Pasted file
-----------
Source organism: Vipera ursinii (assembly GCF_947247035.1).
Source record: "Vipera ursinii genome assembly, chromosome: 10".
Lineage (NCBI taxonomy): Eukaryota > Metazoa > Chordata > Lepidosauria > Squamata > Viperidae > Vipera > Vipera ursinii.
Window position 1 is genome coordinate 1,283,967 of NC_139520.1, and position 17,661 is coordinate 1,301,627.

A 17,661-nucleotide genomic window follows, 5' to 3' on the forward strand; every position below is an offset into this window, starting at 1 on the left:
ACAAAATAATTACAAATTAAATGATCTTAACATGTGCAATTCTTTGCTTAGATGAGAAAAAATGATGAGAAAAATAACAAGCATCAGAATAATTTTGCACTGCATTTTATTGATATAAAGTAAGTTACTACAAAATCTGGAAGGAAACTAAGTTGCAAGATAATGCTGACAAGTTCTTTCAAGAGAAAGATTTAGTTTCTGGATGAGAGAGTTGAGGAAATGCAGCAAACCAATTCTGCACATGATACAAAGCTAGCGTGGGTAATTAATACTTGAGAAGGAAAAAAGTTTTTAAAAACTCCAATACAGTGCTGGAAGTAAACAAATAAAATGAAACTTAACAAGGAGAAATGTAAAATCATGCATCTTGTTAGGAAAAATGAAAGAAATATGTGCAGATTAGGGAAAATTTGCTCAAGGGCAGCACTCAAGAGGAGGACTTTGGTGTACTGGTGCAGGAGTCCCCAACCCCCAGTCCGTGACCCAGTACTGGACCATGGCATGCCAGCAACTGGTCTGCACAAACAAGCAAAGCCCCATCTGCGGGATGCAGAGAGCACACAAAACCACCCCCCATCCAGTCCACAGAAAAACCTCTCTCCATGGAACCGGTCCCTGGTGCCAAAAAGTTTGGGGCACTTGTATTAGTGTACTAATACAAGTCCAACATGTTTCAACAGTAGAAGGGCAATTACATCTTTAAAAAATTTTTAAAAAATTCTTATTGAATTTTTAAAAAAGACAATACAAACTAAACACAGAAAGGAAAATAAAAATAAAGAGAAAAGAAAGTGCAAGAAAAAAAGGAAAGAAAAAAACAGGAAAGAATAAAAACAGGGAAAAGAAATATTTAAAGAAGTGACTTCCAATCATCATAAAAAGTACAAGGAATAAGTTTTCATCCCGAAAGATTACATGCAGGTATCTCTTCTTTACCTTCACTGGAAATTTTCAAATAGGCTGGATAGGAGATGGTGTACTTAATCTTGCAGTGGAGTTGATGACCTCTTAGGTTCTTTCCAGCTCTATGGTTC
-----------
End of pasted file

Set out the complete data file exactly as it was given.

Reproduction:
Source organism: Vipera ursinii (assembly GCF_947247035.1).
Source record: "Vipera ursinii genome assembly, chromosome: 10".
Lineage (NCBI taxonomy): Eukaryota > Metazoa > Chordata > Lepidosauria > Squamata > Viperidae > Vipera > Vipera ursinii.
Window position 1 is genome coordinate 1,283,967 of NC_139520.1, and position 17,661 is coordinate 1,301,627.

A 17,661-nucleotide genomic window follows, 5' to 3' on the forward strand; every position below is an offset into this window, starting at 1 on the left:
ACAAAATAATTACAAATTAAATGATCTTAACATGTGCAATTCTTTGCTTAGATGAGAAAAAATGATGAGAAAAATAACAAGCATCAGAATAATTTTGCACTGCATTTTATTGATATAAAGTAAGTTACTACAAAATCTGGAAGGAAACTAAGTTGCAAGATAATGCTGACAAGTTCTTTCAAGAGAAAGATTTAGTTTCTGGATGAGAGAGTTGAGGAAATGCAGCAAACCAATTCTGCACATGATACAAAGCTAGCGTGGGTAATTAATACTTGAGAAGGAAAAAAGTTTTTAAAAACTCCAATACAGTGCTGGAAGTAAACAAATAAAATGAAACTTAACAAGGAGAAATGTAAAATCATGCATCTTGTTAGGAAAAATGAAAGAAATATGTGCAGATTAGGGAAAATTTGCTCAAGGGCAGCACTCAAGAGGAGGACTTTGGTGTACTGGTGCAGGAGTCCCCAACCCCCAGTCCGTGACCCAGTACTGGACCATGGCATGCCAGCAACTGGTCTGCACAAACAAGCAAAGCCCCATCTGCGGGATGCAGAGAGCACACAAAACCACCCCCCATCCAGTCCACAGAAAAACCTCTCTCCATGGAACCGGTCCCTGGTGCCAAAAAGTTTGGGGCACTTGTATTAGTGTACTAATACAAGTCCAACATGTTTCAACAGTAGAAGGGCAATTACATCTTTAAAAAATTTTTAAAAAATTCTTATTGAATTTTTAAAAAAGACAATACAAACTAAACACAGAAAGGAAAATAAAAATAAAGAGAAAAGAAAGTGCAAGAAAAAAAGGAAAGAAAAAAACAGGAAAGAATAAAAACAGGGAAAAGAAATATTTAAAGAAGTGACTTCCAATCATCATAAAAAGTACAAGGAATAAGTTTTCATCCCGAAAGATTACATGCAGGTATCTCTTCTTTACCTTCACTGGAAATTTTCAAATAGGCTGGATAGGAGATGGTGTACTTAATCTTGCAGTGGAGTTGATGACCTCTTAGGTTCTTTCCAGCTCTATGGTTC